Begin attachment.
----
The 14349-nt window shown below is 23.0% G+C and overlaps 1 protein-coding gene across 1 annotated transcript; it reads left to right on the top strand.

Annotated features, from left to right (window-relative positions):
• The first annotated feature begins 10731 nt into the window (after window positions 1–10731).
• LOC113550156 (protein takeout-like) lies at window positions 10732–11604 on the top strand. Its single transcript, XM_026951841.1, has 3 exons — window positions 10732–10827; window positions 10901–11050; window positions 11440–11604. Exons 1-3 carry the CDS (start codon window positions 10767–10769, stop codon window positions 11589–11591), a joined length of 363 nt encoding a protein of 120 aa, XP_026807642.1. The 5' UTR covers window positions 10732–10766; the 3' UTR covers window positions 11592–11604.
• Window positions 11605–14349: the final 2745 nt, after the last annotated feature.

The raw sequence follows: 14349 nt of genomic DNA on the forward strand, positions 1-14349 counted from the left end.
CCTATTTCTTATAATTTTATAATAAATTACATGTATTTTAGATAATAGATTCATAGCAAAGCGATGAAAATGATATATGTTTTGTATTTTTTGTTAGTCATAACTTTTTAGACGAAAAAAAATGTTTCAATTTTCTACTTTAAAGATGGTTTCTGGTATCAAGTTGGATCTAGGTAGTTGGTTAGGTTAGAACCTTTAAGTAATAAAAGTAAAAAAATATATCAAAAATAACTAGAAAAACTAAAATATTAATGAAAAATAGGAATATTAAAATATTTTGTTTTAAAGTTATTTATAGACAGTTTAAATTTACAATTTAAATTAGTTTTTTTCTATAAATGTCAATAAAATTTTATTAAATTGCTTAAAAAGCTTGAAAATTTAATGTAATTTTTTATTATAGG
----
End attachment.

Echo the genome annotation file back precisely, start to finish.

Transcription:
The 14349-nt window shown below is 23.0% G+C and overlaps 1 protein-coding gene across 1 annotated transcript; it reads left to right on the top strand.

Annotated features, from left to right (window-relative positions):
• The first annotated feature begins 10731 nt into the window (after window positions 1–10731).
• LOC113550156 (protein takeout-like) lies at window positions 10732–11604 on the top strand. Its single transcript, XM_026951841.1, has 3 exons — window positions 10732–10827; window positions 10901–11050; window positions 11440–11604. Exons 1-3 carry the CDS (start codon window positions 10767–10769, stop codon window positions 11589–11591), a joined length of 363 nt encoding a protein of 120 aa, XP_026807642.1. The 5' UTR covers window positions 10732–10766; the 3' UTR covers window positions 11592–11604.
• Window positions 11605–14349: the final 2745 nt, after the last annotated feature.

The raw sequence follows: 14349 nt of genomic DNA on the forward strand, positions 1-14349 counted from the left end.
CCTATTTCTTATAATTTTATAATAAATTACATGTATTTTAGATAATAGATTCATAGCAAAGCGATGAAAATGATATATGTTTTGTATTTTTTGTTAGTCATAACTTTTTAGACGAAAAAAAATGTTTCAATTTTCTACTTTAAAGATGGTTTCTGGTATCAAGTTGGATCTAGGTAGTTGGTTAGGTTAGAACCTTTAAGTAATAAAAGTAAAAAAATATATCAAAAATAACTAGAAAAACTAAAATATTAATGAAAAATAGGAATATTAAAATATTTTGTTTTAAAGTTATTTATAGACAGTTTAAATTTACAATTTAAATTAGTTTTTTTCTATAAATGTCAATAAAATTTTATTAAATTGCTTAAAAAGCTTGAAAATTTAATGTAATTTTTTATTATAGG